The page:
Harper Macleod has successfully pursued a case against a farm owner for injuries and damage sustained following a road traffic accident involving cows on a public road.
Our client was driving along a dark country road around 9:30pm. There had been adverse weather in the area. After emerging from a bend in the road, she was met by a number of cows which had escaped from a nearby field, with one black cow running towards her car. She immediately braked but heard a “number of thumps” as her car came to a stop. She left her car to find one cow lying on the ground. She was very distressed at this sight and called for a vet.
As a result of the incident, the pursuer sustained physical and psychological injuries as well as significant damage to her vehicle.
We argued that the owner of the livestock, a farmer, had failed to keep his livestock under proper control and failed to ensure that fences and gates were effective and properly maintained, so as to safeguard against any chance of escape.
Those arguments were accepted by the farmer’s representatives and a settlement sum of £7000 was achieved.
Pursuing a case for injury by livestock
One of the most important steps in pursuing such a case is to identify the owner of the livestock. This is not always an easy feat especially if there are numerous fields and farms in the area. If an animal is chipped, it should be easier to identify the owner.
Once the owner is identified, an intimation of claim can be made setting out your arguments and asking the farmer to identify their insurer. All farm owners should have insurance in place for public liability to protect them against any potential injury claims.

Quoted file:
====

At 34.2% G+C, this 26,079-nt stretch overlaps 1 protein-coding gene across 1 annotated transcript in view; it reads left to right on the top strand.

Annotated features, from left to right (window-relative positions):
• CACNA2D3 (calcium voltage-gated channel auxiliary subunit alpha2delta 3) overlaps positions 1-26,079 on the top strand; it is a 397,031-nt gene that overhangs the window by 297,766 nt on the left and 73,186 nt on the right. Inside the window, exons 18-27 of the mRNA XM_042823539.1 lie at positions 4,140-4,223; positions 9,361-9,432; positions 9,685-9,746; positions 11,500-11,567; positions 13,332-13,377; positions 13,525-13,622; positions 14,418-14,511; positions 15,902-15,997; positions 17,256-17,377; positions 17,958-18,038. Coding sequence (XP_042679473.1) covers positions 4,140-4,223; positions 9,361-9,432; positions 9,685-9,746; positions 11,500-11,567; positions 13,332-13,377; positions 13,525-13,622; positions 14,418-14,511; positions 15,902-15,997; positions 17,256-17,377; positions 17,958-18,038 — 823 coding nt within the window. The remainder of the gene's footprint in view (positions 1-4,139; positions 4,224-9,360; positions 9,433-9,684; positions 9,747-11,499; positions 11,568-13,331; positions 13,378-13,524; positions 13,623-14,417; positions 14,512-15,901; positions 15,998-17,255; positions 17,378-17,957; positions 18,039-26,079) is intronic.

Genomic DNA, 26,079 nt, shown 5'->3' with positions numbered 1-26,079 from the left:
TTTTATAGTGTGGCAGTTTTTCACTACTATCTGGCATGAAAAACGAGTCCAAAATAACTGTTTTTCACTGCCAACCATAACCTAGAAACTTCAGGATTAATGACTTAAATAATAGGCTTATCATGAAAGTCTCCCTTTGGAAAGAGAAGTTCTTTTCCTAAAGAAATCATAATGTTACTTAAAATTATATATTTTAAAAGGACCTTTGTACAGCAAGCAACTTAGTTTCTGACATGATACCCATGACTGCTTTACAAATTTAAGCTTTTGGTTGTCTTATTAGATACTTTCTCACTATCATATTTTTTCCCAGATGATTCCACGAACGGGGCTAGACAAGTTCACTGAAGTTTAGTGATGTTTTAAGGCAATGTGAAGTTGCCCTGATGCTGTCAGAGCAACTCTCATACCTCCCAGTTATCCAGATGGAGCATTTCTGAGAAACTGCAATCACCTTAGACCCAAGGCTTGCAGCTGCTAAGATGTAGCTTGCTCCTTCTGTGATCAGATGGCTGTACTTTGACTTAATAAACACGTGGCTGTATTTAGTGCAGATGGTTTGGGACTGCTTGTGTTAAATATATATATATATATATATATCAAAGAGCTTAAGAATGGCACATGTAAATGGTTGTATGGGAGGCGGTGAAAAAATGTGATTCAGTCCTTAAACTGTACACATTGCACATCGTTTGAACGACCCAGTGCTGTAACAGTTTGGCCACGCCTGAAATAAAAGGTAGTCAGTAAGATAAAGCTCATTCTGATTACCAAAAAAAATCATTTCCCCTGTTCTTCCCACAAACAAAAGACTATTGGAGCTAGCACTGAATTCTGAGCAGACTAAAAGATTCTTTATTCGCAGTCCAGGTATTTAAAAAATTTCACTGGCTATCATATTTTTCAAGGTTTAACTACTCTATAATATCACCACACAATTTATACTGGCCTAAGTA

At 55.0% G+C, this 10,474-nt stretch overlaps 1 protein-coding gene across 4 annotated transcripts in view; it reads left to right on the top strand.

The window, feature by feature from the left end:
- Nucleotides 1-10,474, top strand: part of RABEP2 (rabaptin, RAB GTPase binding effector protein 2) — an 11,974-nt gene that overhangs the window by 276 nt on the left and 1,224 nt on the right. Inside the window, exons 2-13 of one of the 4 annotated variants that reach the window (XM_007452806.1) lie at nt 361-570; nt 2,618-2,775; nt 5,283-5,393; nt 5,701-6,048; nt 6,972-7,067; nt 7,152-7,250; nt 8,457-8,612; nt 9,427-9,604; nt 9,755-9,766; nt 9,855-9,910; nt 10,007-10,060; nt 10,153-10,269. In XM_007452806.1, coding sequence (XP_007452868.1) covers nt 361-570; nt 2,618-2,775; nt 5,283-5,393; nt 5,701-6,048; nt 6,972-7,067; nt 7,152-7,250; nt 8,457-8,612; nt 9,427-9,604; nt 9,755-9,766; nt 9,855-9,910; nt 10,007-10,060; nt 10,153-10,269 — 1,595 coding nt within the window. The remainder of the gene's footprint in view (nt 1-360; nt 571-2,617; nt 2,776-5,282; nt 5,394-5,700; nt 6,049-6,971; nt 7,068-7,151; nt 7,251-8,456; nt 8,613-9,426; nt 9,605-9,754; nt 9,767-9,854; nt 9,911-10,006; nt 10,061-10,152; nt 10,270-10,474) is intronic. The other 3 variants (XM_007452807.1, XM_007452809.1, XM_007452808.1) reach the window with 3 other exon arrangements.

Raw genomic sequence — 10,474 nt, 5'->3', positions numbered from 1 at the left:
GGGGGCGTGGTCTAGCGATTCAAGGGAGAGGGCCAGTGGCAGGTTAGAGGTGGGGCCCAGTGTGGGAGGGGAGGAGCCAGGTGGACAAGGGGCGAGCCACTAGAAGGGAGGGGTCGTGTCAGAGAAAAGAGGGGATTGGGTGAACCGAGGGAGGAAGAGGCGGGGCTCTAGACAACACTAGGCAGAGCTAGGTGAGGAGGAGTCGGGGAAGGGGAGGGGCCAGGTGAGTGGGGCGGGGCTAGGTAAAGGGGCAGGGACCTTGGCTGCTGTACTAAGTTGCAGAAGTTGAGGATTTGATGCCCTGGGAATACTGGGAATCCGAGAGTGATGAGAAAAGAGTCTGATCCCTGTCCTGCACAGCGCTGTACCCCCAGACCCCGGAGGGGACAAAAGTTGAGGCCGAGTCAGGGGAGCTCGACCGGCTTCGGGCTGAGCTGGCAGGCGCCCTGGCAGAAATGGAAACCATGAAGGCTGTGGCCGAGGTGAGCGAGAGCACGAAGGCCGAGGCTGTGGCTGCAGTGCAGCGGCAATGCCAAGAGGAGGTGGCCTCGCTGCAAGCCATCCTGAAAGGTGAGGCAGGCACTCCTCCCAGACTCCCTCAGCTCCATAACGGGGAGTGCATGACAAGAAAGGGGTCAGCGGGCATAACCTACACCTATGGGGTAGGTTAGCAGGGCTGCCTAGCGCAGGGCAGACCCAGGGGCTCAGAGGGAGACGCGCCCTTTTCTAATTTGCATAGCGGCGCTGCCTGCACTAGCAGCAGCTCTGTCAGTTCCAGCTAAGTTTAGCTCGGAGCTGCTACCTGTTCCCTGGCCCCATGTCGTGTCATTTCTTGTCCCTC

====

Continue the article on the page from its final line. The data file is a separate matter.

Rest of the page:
Farmers can be held strictly liable (depending on the animal) under the Animals (Scotland) Act 1987 for injuries to persons. However, the animal has to be of the type that is expected to injure or damage and that injury/damage should be directly related to the animal’s attributes.
Given that, it is easier to pursue a claim under common law for injuries that arise as a result of livestock being loose on roads.
What if your injury has occurred on the farm itself?
Under the Occupier’s (Scotland) Act 1960, farmers have a duty to any visitors to their farm in relation to protecting them from risks associated with livestock. That duty is inherent whether the visitor is permitted to be there or not. A farmer must take reasonable steps to safeguard against the risk of livestock injuring visitors and liability will attach if the farmer knew or ought to have foreseen the risk of injury.
Under the Land Reform (Scotland) Act 2003, the public now have a right to roam free in lands across Scotland. As such, farmers should be aware of their duties in terms of injuries and ensure that all reasonable steps have been taken to safeguard against risks associated with livestock.
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If you have experienced any issues similar to those discussed, or would like to talk to someone about a potential claim, please get in touch